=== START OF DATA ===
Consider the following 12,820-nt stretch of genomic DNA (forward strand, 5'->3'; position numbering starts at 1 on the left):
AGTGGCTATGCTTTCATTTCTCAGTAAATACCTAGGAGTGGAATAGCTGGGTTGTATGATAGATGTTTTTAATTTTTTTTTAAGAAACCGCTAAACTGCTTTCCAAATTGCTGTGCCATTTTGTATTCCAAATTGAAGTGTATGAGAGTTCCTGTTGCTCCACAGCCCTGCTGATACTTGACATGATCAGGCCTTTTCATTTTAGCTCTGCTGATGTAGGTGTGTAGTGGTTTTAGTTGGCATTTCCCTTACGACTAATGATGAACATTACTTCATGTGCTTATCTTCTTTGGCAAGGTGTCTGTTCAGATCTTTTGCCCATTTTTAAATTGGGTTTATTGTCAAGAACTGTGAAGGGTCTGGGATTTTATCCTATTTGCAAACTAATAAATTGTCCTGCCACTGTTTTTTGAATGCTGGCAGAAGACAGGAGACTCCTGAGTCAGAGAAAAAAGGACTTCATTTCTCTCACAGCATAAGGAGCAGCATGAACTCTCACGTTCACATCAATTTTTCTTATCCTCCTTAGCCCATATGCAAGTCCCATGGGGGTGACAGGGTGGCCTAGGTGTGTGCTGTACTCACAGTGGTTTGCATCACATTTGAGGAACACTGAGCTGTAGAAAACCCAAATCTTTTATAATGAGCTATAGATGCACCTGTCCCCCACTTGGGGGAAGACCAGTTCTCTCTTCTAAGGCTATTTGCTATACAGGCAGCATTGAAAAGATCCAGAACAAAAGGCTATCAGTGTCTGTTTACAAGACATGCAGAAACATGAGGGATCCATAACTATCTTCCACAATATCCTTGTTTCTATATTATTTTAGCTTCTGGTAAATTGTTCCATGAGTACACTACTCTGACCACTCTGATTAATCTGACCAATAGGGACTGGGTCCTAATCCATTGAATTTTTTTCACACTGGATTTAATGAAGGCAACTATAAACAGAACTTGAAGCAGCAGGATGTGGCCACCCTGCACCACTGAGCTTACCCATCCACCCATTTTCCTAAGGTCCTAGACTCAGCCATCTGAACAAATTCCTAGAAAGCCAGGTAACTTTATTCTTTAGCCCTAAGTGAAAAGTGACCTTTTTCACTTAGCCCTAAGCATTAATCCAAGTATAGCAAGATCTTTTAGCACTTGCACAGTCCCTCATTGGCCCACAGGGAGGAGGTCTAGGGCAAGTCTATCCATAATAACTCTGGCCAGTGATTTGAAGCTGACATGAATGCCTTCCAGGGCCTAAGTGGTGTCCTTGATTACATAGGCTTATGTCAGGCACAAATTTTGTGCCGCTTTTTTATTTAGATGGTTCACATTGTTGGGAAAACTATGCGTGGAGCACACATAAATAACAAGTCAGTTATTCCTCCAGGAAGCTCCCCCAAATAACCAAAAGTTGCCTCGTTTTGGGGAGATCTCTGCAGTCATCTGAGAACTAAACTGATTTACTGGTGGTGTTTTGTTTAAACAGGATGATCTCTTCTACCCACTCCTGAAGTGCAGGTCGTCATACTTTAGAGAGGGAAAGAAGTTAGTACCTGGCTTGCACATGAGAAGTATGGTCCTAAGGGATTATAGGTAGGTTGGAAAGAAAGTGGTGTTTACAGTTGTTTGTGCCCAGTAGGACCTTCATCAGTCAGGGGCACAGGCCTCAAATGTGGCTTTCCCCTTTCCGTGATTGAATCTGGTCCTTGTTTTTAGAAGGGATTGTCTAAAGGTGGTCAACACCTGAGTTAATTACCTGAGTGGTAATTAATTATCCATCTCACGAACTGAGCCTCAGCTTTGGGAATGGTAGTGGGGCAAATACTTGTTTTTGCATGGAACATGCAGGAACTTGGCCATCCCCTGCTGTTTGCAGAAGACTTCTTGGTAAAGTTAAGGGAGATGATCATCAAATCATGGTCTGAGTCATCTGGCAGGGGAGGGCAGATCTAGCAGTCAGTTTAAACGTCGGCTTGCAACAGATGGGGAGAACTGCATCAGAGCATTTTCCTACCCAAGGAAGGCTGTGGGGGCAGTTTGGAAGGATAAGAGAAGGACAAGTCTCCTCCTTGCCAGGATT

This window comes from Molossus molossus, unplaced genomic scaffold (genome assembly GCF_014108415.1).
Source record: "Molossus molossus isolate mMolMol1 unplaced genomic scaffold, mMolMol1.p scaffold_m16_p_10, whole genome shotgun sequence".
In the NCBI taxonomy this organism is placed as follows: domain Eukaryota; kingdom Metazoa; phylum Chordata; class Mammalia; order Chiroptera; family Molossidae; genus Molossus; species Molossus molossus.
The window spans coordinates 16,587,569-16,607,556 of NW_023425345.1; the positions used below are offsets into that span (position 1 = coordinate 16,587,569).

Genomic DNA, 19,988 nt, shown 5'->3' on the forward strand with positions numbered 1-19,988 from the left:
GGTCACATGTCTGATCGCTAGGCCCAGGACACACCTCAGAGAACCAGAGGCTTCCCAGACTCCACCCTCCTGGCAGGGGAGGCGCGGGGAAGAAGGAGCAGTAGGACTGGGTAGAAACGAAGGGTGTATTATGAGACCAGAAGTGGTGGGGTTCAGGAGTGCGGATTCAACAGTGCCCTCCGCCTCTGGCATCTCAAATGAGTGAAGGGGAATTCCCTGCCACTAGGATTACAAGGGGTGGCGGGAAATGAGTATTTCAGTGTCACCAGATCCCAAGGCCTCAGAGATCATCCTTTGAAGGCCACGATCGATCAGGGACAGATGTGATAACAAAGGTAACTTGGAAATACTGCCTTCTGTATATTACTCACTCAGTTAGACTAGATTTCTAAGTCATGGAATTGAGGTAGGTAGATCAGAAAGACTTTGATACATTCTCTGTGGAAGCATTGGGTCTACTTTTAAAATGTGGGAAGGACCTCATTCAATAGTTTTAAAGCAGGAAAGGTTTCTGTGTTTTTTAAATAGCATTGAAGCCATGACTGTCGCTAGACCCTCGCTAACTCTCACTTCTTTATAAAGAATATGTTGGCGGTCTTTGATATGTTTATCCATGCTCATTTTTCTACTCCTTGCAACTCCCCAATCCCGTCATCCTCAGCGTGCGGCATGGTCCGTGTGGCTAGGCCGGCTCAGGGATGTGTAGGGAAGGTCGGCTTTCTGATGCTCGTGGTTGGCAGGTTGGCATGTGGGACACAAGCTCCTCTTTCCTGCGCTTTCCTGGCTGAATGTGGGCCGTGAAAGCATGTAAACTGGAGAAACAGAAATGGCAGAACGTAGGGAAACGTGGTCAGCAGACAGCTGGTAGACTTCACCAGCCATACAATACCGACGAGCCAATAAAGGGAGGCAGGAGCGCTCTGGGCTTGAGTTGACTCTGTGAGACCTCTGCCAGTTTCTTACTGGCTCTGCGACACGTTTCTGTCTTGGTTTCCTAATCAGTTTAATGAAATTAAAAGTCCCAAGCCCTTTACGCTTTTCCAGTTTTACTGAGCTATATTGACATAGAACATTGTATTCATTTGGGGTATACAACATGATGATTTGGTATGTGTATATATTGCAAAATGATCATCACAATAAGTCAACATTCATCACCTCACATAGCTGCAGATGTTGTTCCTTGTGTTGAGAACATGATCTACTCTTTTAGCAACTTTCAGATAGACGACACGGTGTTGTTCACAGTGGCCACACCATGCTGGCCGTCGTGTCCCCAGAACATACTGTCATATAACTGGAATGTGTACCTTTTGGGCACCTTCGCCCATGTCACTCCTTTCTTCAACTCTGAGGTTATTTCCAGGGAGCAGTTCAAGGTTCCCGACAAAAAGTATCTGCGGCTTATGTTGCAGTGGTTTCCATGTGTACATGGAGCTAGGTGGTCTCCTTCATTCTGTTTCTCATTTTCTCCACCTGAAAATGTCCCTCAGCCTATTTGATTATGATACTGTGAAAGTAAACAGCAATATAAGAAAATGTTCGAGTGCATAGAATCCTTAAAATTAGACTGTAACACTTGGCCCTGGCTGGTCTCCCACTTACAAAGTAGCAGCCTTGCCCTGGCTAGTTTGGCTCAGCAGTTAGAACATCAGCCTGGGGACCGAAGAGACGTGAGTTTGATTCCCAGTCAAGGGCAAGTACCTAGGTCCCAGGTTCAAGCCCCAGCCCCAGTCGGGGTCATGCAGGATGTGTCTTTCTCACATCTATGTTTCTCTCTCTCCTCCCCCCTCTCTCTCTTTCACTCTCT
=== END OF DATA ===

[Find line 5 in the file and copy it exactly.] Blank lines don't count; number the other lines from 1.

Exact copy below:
In the NCBI taxonomy this organism is placed as follows: domain Eukaryota; kingdom Metazoa; phylum Chordata; class Mammalia; order Chiroptera; family Molossidae; genus Molossus; species Molossus molossus.